Sovereignty For Us, But Not Others

The Trump Administration may be most infamous for its “America First” doctrine. Nationalism rules. Globalists like Obama and Biden and their ilk are despicable elites who’d just as soon sell out US manufacturing jobs to foreign countries as they would sacrifice our sovereignty to international organizations like the United Nations and the World Trade Organization.

The rest of the world be damned. Especially China. At least until they check their Individual Retirement Account balances, most Americans are sympathetic to the argument that it’s time to get tough on China in order to create some semblance of a trade balance and to stem intellectual property theft and cyber espionage against US businesses.

But there’s one central flaw in the administration’s economic and foreign policies that prevents me from enlisting full stop in the China Trade War and that’s the rhetoric spewed by Steve Bannon and others about the ultimate objective. . . destroying China’s “state sponsored capitalism” (see this documentary). This goal is based upon the simplistic and wrong-headed notion that when it comes to economic systems, it’s a winner take all contest.

Bannon says our version of free-market capitalism and China’s state-sponsored capitalism cannot co-exist even though they have been for decades. News flash Bannon—every national economy in the world exists on a continuum between laissez-faire free market capitalism and state-sponsored, command economics. Besides the obvious examples of North Korea, Cuba, and Venezuela, Canada and many Western and Northern European countries prefer the center of the continuum. Amazingly, different approaches work for different people in different places.

How would Bannon, Trump, and the other nationalists in the administration react if another country tried to impose its economic system on us? They’re always harping about our national sovereignty while simultaneously trying to destabilize China’s economy and replace Venezuela’s government.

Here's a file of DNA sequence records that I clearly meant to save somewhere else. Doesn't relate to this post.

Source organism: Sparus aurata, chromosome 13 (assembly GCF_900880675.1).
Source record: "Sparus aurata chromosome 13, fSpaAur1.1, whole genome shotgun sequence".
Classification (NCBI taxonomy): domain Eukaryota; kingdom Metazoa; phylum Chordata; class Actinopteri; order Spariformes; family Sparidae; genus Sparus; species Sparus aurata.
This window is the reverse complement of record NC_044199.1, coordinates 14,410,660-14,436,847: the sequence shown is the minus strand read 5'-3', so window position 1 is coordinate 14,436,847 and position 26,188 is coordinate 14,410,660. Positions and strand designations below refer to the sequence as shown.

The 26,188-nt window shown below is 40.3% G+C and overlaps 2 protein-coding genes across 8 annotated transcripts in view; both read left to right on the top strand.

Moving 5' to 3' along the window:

The moral bankruptcy of this hypocrisy is growing more and more apparent, but the Trump Nationalists continue to get aways with it. Here’s hoping the electorate wakes up by November 3, 2020.


Today’s best bumper sticker. . . Make America Grateful Again.

How To Travel

Differently than the masses with their damn selfie sticks and incessant, narcissistic staged photographs in front of every god forsaken tourist landmark.

Call me hopelessly out of touch. A Luddite. A curmudgeon. A Luddite curmudgeon. Sticks and stones.

Dammit though, when exactly did everyone substitute smart phones for brains?! And my frame of reference was early April, I can’t imagine summer in European cities.

If you live in the US, what would you point a 21st century de Tocqueville to if he or she wanted to understand what life in the (dis)United States is really like? Disney World, the Las Vegas Strip, the National Mall in Washington, DC? If you live outside the US, what would you point someone to if they wanted to begin understanding life in your country in a short period of time?

The trap people fall into is being able to say they’ve seen the most popular places. Others travel in pursuit of good weather, or as a temporary respite from their hectic work lives, or to break out of the mundaneness of their lives.